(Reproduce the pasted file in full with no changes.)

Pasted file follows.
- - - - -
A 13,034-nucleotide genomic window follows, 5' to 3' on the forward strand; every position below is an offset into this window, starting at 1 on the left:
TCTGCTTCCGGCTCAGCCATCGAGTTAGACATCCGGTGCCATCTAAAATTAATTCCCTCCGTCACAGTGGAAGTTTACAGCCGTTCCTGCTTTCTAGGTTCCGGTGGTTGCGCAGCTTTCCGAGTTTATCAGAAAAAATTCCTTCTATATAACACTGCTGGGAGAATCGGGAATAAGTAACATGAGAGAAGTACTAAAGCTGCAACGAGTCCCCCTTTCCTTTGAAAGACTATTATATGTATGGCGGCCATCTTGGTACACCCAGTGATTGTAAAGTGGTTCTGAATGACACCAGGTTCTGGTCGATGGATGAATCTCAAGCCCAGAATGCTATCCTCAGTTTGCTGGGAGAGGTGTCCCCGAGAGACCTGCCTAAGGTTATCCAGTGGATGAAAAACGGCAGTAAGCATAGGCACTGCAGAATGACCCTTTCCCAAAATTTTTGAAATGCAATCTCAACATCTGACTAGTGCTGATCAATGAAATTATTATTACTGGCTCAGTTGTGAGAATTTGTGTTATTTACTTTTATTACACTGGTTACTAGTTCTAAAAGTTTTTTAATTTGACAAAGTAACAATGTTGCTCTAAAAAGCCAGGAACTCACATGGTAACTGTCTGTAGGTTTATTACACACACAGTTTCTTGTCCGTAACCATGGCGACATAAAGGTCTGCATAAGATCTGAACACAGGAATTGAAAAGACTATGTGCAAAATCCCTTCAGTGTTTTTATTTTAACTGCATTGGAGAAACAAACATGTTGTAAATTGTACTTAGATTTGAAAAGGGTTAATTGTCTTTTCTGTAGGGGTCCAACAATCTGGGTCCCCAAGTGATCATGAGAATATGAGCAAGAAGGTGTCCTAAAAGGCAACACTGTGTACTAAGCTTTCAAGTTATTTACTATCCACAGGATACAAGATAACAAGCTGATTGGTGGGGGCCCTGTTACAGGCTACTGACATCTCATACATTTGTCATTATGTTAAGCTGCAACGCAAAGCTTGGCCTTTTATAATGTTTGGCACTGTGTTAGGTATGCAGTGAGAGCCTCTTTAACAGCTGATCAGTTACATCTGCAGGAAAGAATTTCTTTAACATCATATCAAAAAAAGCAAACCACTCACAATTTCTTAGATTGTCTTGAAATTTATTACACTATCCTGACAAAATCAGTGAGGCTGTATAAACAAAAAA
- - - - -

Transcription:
A 13,034-nucleotide genomic window follows, 5' to 3' on the forward strand; every position below is an offset into this window, starting at 1 on the left:
TCTGCTTCCGGCTCAGCCATCGAGTTAGACATCCGGTGCCATCTAAAATTAATTCCCTCCGTCACAGTGGAAGTTTACAGCCGTTCCTGCTTTCTAGGTTCCGGTGGTTGCGCAGCTTTCCGAGTTTATCAGAAAAAATTCCTTCTATATAACACTGCTGGGAGAATCGGGAATAAGTAACATGAGAGAAGTACTAAAGCTGCAACGAGTCCCCCTTTCCTTTGAAAGACTATTATATGTATGGCGGCCATCTTGGTACACCCAGTGATTGTAAAGTGGTTCTGAATGACACCAGGTTCTGGTCGATGGATGAATCTCAAGCCCAGAATGCTATCCTCAGTTTGCTGGGAGAGGTGTCCCCGAGAGACCTGCCTAAGGTTATCCAGTGGATGAAAAACGGCAGTAAGCATAGGCACTGCAGAATGACCCTTTCCCAAAATTTTTGAAATGCAATCTCAACATCTGACTAGTGCTGATCAATGAAATTATTATTACTGGCTCAGTTGTGAGAATTTGTGTTATTTACTTTTATTACACTGGTTACTAGTTCTAAAAGTTTTTTAATTTGACAAAGTAACAATGTTGCTCTAAAAAGCCAGGAACTCACATGGTAACTGTCTGTAGGTTTATTACACACACAGTTTCTTGTCCGTAACCATGGCGACATAAAGGTCTGCATAAGATCTGAACACAGGAATTGAAAAGACTATGTGCAAAATCCCTTCAGTGTTTTTATTTTAACTGCATTGGAGAAACAAACATGTTGTAAATTGTACTTAGATTTGAAAAGGGTTAATTGTCTTTTCTGTAGGGGTCCAACAATCTGGGTCCCCAAGTGATCATGAGAATATGAGCAAGAAGGTGTCCTAAAAGGCAACACTGTGTACTAAGCTTTCAAGTTATTTACTATCCACAGGATACAAGATAACAAGCTGATTGGTGGGGGCCCTGTTACAGGCTACTGACATCTCATACATTTGTCATTATGTTAAGCTGCAACGCAAAGCTTGGCCTTTTATAATGTTTGGCACTGTGTTAGGTATGCAGTGAGAGCCTCTTTAACAGCTGATCAGTTACATCTGCAGGAAAGAATTTCTTTAACATCATATCAAAAAAAGCAAACCACTCACAATTTCTTAGATTGTCTTGAAATTTATTACACTATCCTGACAAAATCAGTGAGGCTGTATAAACAAAAAA